T e a c h e r  C r e a t e d  L e s s o n

Qu’est-ce que l’amour?


CHIN, Ottawa, Ontario

Love and Humanity: Mary Shelley's Frankenstein

“Thy clothes, thy pearls, and jewels, and thy golden crown, I do not like; but if thou wilt love me, and let me be thy companion and playfellow…I will go down and fetch up thy golden ball.”
(The Frog to the Princess, “The Frog Prince,” Grimms’ Fairy Tales)

Despite his nature and appearance, Shelley’s Frankenstein seeks companionship and love. The catalyst for his transformation into a monster is the denial of his request for a mate. He is created to be as human as possible, and indeed, he possesses the innocence, emotions, and need for love of a child. When denied love, Frankenstein’s monster is denied his humanity.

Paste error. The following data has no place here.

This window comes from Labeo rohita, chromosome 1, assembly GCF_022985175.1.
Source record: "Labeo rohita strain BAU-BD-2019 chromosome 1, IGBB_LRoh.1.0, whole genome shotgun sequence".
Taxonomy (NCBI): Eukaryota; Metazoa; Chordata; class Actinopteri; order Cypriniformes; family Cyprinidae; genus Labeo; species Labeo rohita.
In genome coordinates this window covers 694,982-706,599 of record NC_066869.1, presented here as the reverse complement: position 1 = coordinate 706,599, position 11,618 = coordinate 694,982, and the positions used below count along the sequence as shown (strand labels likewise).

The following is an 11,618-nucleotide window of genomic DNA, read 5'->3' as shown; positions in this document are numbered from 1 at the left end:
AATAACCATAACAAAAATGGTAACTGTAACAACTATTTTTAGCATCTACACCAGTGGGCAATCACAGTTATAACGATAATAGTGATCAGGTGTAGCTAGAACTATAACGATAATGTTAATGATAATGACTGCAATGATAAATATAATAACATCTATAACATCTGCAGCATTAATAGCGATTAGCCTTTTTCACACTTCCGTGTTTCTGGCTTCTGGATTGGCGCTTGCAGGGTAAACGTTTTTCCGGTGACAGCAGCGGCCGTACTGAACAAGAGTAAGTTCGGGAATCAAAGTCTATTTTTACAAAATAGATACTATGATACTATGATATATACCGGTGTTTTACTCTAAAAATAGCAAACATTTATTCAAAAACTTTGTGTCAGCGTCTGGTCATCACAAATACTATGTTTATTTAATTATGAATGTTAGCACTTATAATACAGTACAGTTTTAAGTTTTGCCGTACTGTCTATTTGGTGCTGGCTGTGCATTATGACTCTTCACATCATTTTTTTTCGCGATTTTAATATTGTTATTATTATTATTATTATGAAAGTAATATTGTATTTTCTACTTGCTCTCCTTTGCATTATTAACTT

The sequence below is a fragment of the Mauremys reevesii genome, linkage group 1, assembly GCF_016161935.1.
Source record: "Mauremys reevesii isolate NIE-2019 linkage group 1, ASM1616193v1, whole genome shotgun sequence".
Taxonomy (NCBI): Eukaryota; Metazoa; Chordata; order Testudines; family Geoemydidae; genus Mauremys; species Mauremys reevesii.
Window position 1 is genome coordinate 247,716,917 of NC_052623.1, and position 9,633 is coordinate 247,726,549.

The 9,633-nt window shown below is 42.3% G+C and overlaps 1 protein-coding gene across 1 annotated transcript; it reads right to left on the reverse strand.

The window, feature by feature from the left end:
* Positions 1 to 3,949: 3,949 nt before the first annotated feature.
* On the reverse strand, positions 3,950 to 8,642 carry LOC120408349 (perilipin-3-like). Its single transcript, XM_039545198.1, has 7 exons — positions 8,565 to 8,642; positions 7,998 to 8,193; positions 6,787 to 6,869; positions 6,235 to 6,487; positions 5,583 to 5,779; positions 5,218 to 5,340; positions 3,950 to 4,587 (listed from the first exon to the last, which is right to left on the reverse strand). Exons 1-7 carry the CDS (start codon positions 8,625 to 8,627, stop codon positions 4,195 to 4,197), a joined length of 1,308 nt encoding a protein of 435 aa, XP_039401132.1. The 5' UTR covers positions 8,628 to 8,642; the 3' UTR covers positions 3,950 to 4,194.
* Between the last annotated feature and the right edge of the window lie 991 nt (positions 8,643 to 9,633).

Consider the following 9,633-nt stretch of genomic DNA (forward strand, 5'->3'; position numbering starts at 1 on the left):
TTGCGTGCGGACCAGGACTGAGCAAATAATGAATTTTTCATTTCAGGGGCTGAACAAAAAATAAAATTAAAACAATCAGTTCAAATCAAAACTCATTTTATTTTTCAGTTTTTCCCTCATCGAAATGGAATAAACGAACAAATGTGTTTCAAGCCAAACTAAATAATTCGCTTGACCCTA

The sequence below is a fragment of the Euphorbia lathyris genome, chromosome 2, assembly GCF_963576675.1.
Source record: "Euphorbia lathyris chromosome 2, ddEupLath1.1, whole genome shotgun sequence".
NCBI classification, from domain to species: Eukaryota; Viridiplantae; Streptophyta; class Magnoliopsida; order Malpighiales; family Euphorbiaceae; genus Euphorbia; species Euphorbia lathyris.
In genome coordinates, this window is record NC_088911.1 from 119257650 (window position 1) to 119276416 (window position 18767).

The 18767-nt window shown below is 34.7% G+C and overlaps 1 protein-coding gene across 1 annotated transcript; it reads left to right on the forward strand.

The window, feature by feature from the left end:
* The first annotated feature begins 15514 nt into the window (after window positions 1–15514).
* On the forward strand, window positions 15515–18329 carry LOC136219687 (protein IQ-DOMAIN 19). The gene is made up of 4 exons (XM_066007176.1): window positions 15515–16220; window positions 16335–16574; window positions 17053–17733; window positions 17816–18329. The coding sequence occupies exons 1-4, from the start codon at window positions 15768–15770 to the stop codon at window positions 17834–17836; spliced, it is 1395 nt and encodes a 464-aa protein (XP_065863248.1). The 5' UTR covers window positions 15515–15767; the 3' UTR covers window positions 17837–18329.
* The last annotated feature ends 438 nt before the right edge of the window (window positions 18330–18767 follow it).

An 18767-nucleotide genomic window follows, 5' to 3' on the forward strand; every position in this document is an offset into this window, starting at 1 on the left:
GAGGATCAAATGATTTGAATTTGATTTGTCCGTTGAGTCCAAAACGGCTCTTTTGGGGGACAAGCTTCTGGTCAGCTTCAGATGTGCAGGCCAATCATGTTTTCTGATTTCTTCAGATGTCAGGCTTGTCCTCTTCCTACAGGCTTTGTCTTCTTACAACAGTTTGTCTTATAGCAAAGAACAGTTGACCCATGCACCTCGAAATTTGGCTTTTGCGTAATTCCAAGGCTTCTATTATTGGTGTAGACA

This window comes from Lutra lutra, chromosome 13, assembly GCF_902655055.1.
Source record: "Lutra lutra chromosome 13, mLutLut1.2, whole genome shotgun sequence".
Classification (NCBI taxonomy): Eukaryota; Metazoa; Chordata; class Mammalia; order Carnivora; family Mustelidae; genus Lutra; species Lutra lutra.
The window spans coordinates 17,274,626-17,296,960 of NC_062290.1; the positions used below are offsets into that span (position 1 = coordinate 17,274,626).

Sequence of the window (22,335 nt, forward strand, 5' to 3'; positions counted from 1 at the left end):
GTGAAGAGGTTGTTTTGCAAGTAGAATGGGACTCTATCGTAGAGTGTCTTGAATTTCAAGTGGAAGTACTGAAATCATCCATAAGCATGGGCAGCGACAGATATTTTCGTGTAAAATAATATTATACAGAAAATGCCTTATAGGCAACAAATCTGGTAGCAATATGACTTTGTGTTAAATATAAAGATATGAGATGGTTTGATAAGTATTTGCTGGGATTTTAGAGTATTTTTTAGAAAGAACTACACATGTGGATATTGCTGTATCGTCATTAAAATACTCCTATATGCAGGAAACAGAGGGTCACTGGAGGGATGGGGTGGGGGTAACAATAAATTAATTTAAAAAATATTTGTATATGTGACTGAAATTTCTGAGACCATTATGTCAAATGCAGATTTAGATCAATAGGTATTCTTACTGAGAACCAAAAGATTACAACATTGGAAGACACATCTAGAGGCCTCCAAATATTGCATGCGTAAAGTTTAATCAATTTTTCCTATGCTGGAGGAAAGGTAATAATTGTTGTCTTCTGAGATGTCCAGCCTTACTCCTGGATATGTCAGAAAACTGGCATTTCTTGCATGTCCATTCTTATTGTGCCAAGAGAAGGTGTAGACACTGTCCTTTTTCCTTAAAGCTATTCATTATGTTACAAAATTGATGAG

© 2004, CHIN. All Rights Reserved.
Learning Object Collection: Landscape of Romance and Love
Learning Object: Beauty Beheld
Institution: RCIP-CHIN